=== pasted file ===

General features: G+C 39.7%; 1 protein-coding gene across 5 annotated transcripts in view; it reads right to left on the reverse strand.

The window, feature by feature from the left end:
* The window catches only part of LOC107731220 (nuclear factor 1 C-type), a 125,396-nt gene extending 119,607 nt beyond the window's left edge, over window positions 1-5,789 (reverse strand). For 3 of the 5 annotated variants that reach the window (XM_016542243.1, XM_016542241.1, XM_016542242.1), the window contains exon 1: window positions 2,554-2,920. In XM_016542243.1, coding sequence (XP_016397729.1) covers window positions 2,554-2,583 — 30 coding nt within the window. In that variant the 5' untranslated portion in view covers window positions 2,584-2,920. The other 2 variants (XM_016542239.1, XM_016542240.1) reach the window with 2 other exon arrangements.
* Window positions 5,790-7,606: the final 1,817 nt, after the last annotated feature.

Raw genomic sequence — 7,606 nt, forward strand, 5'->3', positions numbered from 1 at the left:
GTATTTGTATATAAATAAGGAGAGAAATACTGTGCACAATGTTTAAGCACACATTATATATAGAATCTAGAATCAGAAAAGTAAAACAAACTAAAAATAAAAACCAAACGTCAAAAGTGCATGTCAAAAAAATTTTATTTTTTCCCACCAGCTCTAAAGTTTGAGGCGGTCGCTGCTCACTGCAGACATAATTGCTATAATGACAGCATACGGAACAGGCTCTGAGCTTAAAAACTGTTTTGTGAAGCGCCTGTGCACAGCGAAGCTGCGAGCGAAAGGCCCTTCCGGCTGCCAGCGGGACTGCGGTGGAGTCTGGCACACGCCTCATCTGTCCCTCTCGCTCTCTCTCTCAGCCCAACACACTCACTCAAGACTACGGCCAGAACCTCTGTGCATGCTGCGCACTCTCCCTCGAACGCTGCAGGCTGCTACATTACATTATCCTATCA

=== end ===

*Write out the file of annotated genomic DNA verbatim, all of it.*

General features: G+C 39.7%; 1 protein-coding gene across 5 annotated transcripts in view; it reads right to left on the reverse strand.

The window, feature by feature from the left end:
* The window catches only part of LOC107731220 (nuclear factor 1 C-type), a 125,396-nt gene extending 119,607 nt beyond the window's left edge, over window positions 1-5,789 (reverse strand). For 3 of the 5 annotated variants that reach the window (XM_016542243.1, XM_016542241.1, XM_016542242.1), the window contains exon 1: window positions 2,554-2,920. In XM_016542243.1, coding sequence (XP_016397729.1) covers window positions 2,554-2,583 — 30 coding nt within the window. In that variant the 5' untranslated portion in view covers window positions 2,584-2,920. The other 2 variants (XM_016542239.1, XM_016542240.1) reach the window with 2 other exon arrangements.
* Window positions 5,790-7,606: the final 1,817 nt, after the last annotated feature.

Raw genomic sequence — 7,606 nt, forward strand, 5'->3', positions numbered from 1 at the left:
GTATTTGTATATAAATAAGGAGAGAAATACTGTGCACAATGTTTAAGCACACATTATATATAGAATCTAGAATCAGAAAAGTAAAACAAACTAAAAATAAAAACCAAACGTCAAAAGTGCATGTCAAAAAAATTTTATTTTTTCCCACCAGCTCTAAAGTTTGAGGCGGTCGCTGCTCACTGCAGACATAATTGCTATAATGACAGCATACGGAACAGGCTCTGAGCTTAAAAACTGTTTTGTGAAGCGCCTGTGCACAGCGAAGCTGCGAGCGAAAGGCCCTTCCGGCTGCCAGCGGGACTGCGGTGGAGTCTGGCACACGCCTCATCTGTCCCTCTCGCTCTCTCTCTCAGCCCAACACACTCACTCAAGACTACGGCCAGAACCTCTGTGCATGCTGCGCACTCTCCCTCGAACGCTGCAGGCTGCTACATTACATTATCCTATCA